The modern island platform for the two track line is quite long, and the middle half of it is canopied with a gabled roof but white and flat when looked up to from the platform. This is because the lighting is built in. Starting at the southern end of the platform is an emergency and closed area of refuge and ramp that leads directly down to track level in front of the original depot. Next starting beneath the canopy is the first brick building. Inside are two single occupancy restrooms accessed from doors directly from the platform. Next is a the longest of these shelters and houses the ticket window still open from 5:00am to 12:30pm, it starts with another bricked off area where the ticket office is, there is a simple, single window and leads to the main waiting room with green and glass walls. There are some wooden looking brown benches without backs and this waiting room (and I assume the three others and the restroom) are all open from 5:15am to 6:30pm weekdays and 10:00am to 2:00pm on weekends. Next are two TVMs for use when the ticket office is closed. This is followed by a staircase to the southern side and staircase and elevator to the northern side to the overpass that allows all access to the platform. North of the overpass is another waiting room with a small attached brick area that has a roll-up and closed silver door. A entrance door from outside into the brick area is labeled concession but it doesn't look like there is a vendor at this time. There is a final enclosed and heated shelter at the northern end of the canopy. Just beyond here the platform becomes exposed to the elements again and the platform for the New York-bound track ends. The platform continues with a fence along one side another couple of cars only allowing the Bay Head-bound track to platform. The reason for this is the Church Running Track freight spur that switches onto the New York-bound track before the platform actually ends for Bay Head-bound trains. The renovation also included installing DepartureVision monitors throughout the new station.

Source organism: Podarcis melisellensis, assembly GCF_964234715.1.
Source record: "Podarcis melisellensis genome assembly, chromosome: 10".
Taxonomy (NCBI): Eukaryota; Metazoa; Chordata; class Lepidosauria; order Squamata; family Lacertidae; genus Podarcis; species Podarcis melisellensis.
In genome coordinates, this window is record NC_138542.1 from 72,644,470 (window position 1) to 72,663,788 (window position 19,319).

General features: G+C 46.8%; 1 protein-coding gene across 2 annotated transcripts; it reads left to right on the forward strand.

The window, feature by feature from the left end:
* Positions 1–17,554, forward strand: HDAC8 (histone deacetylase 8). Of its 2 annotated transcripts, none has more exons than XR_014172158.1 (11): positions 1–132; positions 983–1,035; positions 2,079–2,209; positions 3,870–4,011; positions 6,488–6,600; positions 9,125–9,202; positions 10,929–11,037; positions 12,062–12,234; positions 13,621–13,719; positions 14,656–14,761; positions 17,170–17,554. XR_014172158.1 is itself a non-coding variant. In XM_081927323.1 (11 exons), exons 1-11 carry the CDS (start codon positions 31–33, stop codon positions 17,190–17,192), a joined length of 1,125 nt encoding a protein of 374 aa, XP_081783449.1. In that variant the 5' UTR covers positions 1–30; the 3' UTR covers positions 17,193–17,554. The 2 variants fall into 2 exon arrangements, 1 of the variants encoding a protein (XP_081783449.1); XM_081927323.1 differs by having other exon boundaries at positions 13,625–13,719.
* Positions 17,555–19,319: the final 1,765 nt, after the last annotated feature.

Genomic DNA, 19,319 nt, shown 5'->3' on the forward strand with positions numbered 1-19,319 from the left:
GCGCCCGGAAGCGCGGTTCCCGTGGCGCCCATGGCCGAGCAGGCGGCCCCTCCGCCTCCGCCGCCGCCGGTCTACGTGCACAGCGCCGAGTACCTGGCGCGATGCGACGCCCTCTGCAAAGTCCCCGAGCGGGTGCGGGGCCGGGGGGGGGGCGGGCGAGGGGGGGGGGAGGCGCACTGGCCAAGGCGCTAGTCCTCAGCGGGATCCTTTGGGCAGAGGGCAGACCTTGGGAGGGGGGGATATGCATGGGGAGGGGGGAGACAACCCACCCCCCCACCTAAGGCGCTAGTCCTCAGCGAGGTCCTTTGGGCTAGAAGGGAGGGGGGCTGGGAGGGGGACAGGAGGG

The modern overpass in the middle of the platform is fully enclosed with glass windowed walls and green the dominate color of the beams holding up the walls. Portions of the glass in the overpass (and the glass on the platform as well) are printed or wrapped with vinyl film of the local ecosystem. It is Shore Strata by Kate Dodd, 2009. The overpass has exits at both ends. To the east an elevator and staircase lead down to the station's main parking lots with over 500 spaces. It also provides access to the few houses along Mason Street that is the entrance to the parking lots. To the west a wide grand staircase and a third elevator lead down to a grand pedestrian only plaza set back from Main Street. Along one of the brick pillars that hold up the overpass is South Amboy: An Illuminating Past...A Shining Future, 2005, Handmade ceramic tile by Helene Hemmans and Deborah Goletz. This extends to ceramic tiles on the sides of the steps up to the overpass from the main station plaza.
All Photos taken on 3 April, 2013